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Teacher appreciation week

Rick Ryckeley's picture

Next week is Teacher Appreciation Week, and this column is dedicated not only to all the teachers out there, but a few from way back in the day and to one who is truly special.

While growing up at 110 Flamingo Street, I really didn’t understand how teachers could change the lives of their students forever. Since I couldn’t appreciate them then, I thought I’d say thanks now for what they did for me now. Four teachers still influence my life even today.

First up, Coach Reeves, head coach at Briarwood High School, home of the Mighty Buccaneers.

Molding us into men for three hours every day after school, he was the first person to say to me, “No matter how many times in life you get knocked down, keep getting up.” Since then, life has knocked me down more than just a few times. When it does, I hear Coach’s voice and I get back up.

Besides, life has nothing on Bubba Hanks – the biggest tackler the Mighty Buccaneers had even seen. After getting knocked down by him, it took me half the practice to get back on my feet.

Next was Mr. Myers, my tenth-grade math teacher. With his many games, puzzles, and humorous illustrations on the chalkboard, he made math interesting and fun. It sparked inside of me a love for numbers — something that has served me well through the financial world.

He also said something I’ll never forget: There was always a right answer to every problem. No matter how hard the problem, if we got stuck, then we should start over again from the beginning and take our time. The answer would eventually be apparent. By following his advice, I’ve worked though many of life’s biggest problems.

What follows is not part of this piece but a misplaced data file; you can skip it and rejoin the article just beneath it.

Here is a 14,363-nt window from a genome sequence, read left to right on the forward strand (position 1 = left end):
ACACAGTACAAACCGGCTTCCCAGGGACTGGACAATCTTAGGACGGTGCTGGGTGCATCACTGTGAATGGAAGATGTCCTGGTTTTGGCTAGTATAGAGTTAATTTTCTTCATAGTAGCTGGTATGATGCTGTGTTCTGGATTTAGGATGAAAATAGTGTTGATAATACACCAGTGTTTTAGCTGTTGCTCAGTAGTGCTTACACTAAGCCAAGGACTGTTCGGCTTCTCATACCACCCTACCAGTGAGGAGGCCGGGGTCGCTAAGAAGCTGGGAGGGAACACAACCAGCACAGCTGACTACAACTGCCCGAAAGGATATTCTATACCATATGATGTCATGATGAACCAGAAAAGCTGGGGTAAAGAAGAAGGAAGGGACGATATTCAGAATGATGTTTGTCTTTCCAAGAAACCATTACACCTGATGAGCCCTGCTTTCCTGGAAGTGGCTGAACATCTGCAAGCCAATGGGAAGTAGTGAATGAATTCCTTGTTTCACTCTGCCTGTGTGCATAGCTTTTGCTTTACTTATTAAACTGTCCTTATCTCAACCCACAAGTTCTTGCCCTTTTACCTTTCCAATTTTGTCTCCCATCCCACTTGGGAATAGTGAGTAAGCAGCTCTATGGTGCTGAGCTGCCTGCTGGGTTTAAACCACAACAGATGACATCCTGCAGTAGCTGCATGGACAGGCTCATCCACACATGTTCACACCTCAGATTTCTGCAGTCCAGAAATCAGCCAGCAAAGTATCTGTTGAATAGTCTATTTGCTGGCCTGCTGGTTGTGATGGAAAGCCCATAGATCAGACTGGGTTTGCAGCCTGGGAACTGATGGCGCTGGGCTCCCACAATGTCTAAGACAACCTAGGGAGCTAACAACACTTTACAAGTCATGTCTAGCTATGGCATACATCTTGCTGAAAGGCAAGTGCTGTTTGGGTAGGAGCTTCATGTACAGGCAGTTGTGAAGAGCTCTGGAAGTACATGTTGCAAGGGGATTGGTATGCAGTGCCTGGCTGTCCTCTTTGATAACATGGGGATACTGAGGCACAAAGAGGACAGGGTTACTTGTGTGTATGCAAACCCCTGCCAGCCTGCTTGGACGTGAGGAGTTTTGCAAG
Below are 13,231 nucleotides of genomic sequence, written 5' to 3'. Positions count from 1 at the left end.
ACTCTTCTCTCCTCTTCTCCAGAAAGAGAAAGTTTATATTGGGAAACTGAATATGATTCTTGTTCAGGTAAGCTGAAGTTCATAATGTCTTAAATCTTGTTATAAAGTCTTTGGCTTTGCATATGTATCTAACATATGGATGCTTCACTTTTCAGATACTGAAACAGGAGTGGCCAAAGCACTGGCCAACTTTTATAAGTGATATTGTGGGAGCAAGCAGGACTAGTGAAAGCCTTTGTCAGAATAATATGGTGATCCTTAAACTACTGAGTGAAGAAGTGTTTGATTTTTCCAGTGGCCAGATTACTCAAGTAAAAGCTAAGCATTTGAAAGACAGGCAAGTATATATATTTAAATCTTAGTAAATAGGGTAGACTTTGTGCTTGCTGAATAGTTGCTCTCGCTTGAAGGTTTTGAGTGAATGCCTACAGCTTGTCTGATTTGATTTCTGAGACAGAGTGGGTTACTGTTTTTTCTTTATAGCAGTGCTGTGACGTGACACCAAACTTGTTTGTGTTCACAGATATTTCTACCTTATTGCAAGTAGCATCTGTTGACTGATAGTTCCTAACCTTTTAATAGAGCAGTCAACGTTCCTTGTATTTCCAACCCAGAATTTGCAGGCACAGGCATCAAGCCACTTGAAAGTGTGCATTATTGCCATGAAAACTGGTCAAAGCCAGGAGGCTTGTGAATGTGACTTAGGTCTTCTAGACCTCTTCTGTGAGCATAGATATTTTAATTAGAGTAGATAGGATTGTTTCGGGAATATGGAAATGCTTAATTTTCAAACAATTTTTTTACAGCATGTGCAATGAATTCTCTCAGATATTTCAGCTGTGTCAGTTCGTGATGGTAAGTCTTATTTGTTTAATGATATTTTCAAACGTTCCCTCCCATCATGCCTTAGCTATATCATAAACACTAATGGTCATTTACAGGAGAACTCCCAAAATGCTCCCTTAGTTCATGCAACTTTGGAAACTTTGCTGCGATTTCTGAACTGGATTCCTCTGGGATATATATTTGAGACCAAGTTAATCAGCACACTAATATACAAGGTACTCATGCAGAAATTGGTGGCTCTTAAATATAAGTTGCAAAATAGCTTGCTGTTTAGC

Although Mister Sims wasn’t a teacher, he was in school everyday. He always had a smile on his face and knew most of the students by name. As head custodian at Briarwood, he taught me something no other teacher could.

Without saying a word, he taught me a person could find the joy in any job. He was constantly working, and I don’t remember him ever being sick.

For five years, he demonstrated that a hard day’s work was something you could be proud of – no matter what job it was. I’ve had some pretty awful jobs in my lifetime, but just like Mister Sims, I have always been happy at work and rarely, if ever, called in sick.

Lastly, there’s one teacher who has helped me more than any other. There aren’t enough words in this column to illustrate all that she has done for me.

She was that special teacher from long ago who changed my life, sending it in a direction I never thought possible. Though many have tried in the past, she was the one teacher who made me actually feel like I was intelligent.

If asked, she would humbly say what she did was really nothing special, but she would be wrong.

Teaching isn’t just a profession. It’s more than that. It’s a gift. And I will eternally be thankful that the person who edits this column for the last 13 years, The English Teacher, has shared her gift with me.

[Rick Ryckeley, who lives in Senoia, served as a firefighter for more than two decades and has been a weekly columnist since 2001. His email is His books are available at]

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